The woodland bison from West Virginia, Merriam’s elk from Arizona, the Rocky Mountain grasshopper: These are some of the roughly 1,000 animals that have gone extinct over the last 500 years. And, the way things are going, they won’t be the last. Scientists say the rate of extinction is quickening as a result of climate change, habitat loss, and the introduction of non-native species. One estimate showed we could lose 15%–37% of all species by 2050.
The graphics here–produced by the Discovery Channel for its series Racing Extinction–show the toll so far. You can see how there were four times as many extinctions in the 1900s than the 1800s, that North America accounts for 37% of extinctions so far, and that a staggering 27,000 species are in danger of becoming extinct.
The interactive graphic shows how the extinct animals are related. In the outer ring are the phylums, the broadest taxonomic rank of the animal kingdom. In the middle are species, a group of animals with common and specific characteristics. For example, there’s the Jackieburchi land snail, which is thought to have become extinct in about 1980 because of the introduction of the “carnivorous wolf snail.” Species introduction caused almost 40% of extinctions among mollusks, the data shows. With other types of animal, the causes are more varied, with “habitat loss” being the most important.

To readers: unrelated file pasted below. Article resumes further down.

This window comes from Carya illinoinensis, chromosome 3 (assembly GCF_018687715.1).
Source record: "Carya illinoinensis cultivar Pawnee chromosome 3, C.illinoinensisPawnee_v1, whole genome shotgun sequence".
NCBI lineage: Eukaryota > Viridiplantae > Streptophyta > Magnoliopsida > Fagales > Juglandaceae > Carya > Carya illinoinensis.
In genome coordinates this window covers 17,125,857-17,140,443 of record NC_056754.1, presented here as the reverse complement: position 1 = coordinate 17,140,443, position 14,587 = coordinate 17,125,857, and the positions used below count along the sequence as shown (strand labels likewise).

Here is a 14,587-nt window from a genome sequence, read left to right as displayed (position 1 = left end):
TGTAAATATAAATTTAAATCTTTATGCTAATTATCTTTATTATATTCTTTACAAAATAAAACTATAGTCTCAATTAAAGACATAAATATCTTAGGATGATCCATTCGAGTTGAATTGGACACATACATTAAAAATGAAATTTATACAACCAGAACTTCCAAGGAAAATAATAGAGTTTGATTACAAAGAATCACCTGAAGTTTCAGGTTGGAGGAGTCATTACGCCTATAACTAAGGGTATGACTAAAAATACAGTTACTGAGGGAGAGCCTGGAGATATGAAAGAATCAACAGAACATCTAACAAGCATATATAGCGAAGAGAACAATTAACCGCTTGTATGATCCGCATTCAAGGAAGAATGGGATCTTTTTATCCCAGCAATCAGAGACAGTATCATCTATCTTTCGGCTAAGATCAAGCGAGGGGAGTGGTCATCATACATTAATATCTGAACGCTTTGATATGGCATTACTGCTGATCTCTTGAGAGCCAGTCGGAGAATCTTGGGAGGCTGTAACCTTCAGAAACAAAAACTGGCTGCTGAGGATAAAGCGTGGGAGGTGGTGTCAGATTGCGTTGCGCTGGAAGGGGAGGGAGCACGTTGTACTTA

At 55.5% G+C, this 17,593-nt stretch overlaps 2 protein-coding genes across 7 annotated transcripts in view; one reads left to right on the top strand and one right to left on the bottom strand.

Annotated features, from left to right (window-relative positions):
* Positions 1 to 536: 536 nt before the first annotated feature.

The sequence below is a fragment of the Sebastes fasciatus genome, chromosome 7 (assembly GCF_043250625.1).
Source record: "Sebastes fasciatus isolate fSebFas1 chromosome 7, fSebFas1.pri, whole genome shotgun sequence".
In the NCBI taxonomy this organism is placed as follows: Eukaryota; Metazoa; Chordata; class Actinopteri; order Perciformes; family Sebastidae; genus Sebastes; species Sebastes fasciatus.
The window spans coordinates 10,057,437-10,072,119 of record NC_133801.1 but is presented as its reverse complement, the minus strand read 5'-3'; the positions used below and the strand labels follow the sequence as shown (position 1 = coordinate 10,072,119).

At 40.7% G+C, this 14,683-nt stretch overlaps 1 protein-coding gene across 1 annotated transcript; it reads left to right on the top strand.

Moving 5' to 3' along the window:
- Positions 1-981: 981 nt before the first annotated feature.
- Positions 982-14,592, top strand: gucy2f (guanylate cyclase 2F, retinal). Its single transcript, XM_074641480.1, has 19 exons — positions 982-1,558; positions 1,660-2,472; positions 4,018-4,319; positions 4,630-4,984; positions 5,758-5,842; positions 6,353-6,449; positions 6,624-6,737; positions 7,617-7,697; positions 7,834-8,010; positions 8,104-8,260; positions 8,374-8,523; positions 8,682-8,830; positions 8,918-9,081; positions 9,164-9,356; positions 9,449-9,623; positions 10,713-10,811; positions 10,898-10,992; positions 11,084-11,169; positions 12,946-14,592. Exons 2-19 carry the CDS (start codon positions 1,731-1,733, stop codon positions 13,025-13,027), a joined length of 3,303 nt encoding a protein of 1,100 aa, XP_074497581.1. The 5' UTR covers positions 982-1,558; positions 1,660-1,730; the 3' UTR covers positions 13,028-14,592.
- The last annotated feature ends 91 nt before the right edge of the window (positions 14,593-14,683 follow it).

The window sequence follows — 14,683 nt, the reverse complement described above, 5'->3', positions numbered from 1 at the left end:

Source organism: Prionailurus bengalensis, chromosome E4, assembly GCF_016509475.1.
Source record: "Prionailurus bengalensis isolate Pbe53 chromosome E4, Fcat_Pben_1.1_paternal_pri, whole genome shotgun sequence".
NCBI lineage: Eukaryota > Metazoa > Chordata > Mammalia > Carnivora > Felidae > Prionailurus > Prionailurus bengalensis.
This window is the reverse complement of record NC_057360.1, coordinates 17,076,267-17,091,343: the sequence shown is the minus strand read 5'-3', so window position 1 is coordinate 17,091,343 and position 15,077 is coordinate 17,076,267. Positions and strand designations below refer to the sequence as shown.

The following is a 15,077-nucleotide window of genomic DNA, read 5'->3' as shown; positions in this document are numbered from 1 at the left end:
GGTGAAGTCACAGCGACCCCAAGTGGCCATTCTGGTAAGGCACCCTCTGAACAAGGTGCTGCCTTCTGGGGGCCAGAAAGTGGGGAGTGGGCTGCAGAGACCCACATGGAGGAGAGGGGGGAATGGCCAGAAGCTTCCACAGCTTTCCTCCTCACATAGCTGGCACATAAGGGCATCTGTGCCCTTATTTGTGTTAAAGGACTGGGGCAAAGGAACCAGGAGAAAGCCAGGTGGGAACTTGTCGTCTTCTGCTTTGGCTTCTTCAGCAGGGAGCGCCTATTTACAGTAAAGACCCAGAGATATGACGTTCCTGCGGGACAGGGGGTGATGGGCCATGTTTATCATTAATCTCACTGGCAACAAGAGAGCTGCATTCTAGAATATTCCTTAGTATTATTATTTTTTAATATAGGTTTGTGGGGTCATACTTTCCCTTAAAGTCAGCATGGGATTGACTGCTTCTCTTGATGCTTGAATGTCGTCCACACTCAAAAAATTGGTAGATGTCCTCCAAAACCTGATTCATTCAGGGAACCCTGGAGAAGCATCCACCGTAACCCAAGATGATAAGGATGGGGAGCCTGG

The disappearance of a few obscure snails and parrots may not seem like a big deal. But, as scientists remind us, biodiversity is key to an ecosystem’s resilience and productivity. Ultimately, when we lose an animal, we lose a cog in a wider machine–a machine that even us humans–we’re animals, too, remember–depend on.BS